Wednesday, August 27, 2014
Inquirer Daily News

NY chef's jaw broken in Philly attack

A Manhattan chef suffered a broken jaw while walking in Philadelphia last week in what he believes could be a vicious example of a so-called "knockout" attack - but police aren't yet calling it that.

But police say they are investigating the assault on Diego Moya, 30, and hoping to locate surveillance video in hopes of finding suspects, said Officer Jillian Russell, a department spokeswoman.

According to police and Moya's own account to the New York Daily News, Moya had just finished eating pizza with some friends in Old City when he headed out toward the hostel he was staying at on the first block of S. Bank Street about 11 p.m. Tuesday. He had been in town visiting his parents for a pre-Thanksgiving visit.

While on Bank Street, Moya was attacked from behind. He told the New York Daily News he believes it was a group of males between the ages of 16 and 21.  Philadelphia police said Moya was not able to give a description of any attackers after they arrived about 11:30 p.m.

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  • "He doesn't know who since he was hit from behind," Russell said.  She said that police were not calling it a knockout attack because details were so few. She said the assault did not appear, however, to be such an attack.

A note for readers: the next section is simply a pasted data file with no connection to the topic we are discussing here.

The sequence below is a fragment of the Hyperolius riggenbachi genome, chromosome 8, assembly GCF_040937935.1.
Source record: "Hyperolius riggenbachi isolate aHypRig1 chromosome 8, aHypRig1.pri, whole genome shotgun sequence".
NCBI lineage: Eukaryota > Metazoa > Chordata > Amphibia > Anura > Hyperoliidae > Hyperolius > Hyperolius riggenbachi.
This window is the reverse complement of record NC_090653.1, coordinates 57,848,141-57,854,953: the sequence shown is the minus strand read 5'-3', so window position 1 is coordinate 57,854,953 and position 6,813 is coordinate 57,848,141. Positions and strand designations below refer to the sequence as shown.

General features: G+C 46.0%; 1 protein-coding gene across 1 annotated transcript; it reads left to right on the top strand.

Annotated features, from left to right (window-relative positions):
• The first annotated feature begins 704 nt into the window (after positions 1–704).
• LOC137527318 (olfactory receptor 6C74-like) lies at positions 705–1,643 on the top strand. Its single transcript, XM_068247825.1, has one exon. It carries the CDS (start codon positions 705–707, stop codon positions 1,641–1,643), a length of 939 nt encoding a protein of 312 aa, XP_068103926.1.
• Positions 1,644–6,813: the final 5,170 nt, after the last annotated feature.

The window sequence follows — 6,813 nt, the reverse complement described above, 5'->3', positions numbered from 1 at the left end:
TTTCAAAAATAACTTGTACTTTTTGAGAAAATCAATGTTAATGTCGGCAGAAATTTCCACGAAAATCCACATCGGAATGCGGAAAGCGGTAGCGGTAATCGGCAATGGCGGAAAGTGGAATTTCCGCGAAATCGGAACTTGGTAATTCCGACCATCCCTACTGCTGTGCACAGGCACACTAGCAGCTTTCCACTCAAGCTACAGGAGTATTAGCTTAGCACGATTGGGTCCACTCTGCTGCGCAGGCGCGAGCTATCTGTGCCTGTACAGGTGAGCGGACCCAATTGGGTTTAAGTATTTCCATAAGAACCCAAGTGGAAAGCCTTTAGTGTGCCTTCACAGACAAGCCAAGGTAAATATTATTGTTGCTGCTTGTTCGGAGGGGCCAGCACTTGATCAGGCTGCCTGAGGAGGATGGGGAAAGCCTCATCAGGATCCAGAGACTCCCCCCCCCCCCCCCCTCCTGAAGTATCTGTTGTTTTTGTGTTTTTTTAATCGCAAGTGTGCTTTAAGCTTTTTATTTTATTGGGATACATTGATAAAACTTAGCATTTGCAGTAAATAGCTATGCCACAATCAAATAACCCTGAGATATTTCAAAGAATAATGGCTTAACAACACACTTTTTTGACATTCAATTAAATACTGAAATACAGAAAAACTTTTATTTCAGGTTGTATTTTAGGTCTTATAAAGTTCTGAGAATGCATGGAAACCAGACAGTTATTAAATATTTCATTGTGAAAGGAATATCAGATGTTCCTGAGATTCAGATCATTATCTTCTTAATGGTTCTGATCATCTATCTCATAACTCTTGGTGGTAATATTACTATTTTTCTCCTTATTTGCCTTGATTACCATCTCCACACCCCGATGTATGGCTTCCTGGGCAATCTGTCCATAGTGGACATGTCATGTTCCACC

Regardless, Moya was knocked unconscious and woke up on a stoop, he said. He was taken to Pennsylvania Hospital.  He had to undergo a three-hour surgery that left his jaw wired shut, a devastating injury for a chef. It means he cannot work. The newspaper says that Moya's attackers also broke his nose in several place. He was left unconscious and bleeding on a stoop.

    “I recall zero, was a few doors down from my hostel," Moya wrote in an email to the paper. "Woke up on a stoop with blood on my hand."

    Moya said nothing was stolen, leaving him to conclude that the attack was a "game". 

    Several attacks in Philadelphia in recent weeks have been dubbed by some as part of the knockout game and Mayor Nutter has publicly warned teens not to engage in the game. Police have not confirmed there is such a trend, however, they did say that at least one incident in Fox Chase can be attributed to the game.

    On his Facebook page, Moya says he works at Casa Mono in New York. He chronicled some of his stops in Philly on Facebook, including Reading Terminal and Eulogy Belgian Tavern.

    He also wrote of his attack, from a hospital bed: "At Philadelphia hospital. Was attacked from behind. Broken jaw and orbital bone."

    His father and sister have shared updates on his condition.

    "Hi everybody, this is Diego's sister," said one update. "Diego's staying at my parents for now, not ready to see people yet, but he wants you to know he's ok, surgery went well, thanks everyone for all the love."


    Contact Frank Kummer at 215-854-2329 or bmccrone@philly.com. Follow @frankkummer on Twitter.

    Contact the Breaking News Desk at 215-854-2443; BreakingNewsDesk@philly.com. Follow @phillynews on Twitter.

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